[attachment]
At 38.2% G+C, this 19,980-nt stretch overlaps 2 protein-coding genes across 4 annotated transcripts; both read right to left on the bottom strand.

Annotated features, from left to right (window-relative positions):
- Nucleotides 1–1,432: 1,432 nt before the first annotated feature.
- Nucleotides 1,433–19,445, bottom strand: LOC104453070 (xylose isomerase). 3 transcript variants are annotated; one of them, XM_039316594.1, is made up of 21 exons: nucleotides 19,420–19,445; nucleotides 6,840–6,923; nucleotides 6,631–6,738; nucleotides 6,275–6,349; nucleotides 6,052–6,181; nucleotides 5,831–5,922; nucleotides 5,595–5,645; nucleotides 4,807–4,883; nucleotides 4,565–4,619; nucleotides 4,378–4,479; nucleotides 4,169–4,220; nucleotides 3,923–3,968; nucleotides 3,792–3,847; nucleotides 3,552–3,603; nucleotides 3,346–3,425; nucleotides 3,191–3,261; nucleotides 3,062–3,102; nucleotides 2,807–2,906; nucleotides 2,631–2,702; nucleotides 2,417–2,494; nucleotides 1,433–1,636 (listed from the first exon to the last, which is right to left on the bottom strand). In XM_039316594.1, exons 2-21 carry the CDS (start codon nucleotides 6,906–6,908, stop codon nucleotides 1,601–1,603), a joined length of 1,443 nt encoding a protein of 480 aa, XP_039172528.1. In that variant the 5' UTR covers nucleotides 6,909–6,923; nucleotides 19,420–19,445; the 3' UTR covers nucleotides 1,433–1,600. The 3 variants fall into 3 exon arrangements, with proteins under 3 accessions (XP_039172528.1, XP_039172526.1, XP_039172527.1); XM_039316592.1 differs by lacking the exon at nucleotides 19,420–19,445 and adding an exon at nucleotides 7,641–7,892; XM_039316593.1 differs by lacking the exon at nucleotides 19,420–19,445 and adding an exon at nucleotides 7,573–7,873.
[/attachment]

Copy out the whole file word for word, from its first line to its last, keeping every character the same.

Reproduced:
At 38.2% G+C, this 19,980-nt stretch overlaps 2 protein-coding genes across 4 annotated transcripts; both read right to left on the bottom strand.

Annotated features, from left to right (window-relative positions):
- Nucleotides 1–1,432: 1,432 nt before the first annotated feature.
- Nucleotides 1,433–19,445, bottom strand: LOC104453070 (xylose isomerase). 3 transcript variants are annotated; one of them, XM_039316594.1, is made up of 21 exons: nucleotides 19,420–19,445; nucleotides 6,840–6,923; nucleotides 6,631–6,738; nucleotides 6,275–6,349; nucleotides 6,052–6,181; nucleotides 5,831–5,922; nucleotides 5,595–5,645; nucleotides 4,807–4,883; nucleotides 4,565–4,619; nucleotides 4,378–4,479; nucleotides 4,169–4,220; nucleotides 3,923–3,968; nucleotides 3,792–3,847; nucleotides 3,552–3,603; nucleotides 3,346–3,425; nucleotides 3,191–3,261; nucleotides 3,062–3,102; nucleotides 2,807–2,906; nucleotides 2,631–2,702; nucleotides 2,417–2,494; nucleotides 1,433–1,636 (listed from the first exon to the last, which is right to left on the bottom strand). In XM_039316594.1, exons 2-21 carry the CDS (start codon nucleotides 6,906–6,908, stop codon nucleotides 1,601–1,603), a joined length of 1,443 nt encoding a protein of 480 aa, XP_039172528.1. In that variant the 5' UTR covers nucleotides 6,909–6,923; nucleotides 19,420–19,445; the 3' UTR covers nucleotides 1,433–1,600. The 3 variants fall into 3 exon arrangements, with proteins under 3 accessions (XP_039172528.1, XP_039172526.1, XP_039172527.1); XM_039316592.1 differs by lacking the exon at nucleotides 19,420–19,445 and adding an exon at nucleotides 7,641–7,892; XM_039316593.1 differs by lacking the exon at nucleotides 19,420–19,445 and adding an exon at nucleotides 7,573–7,873.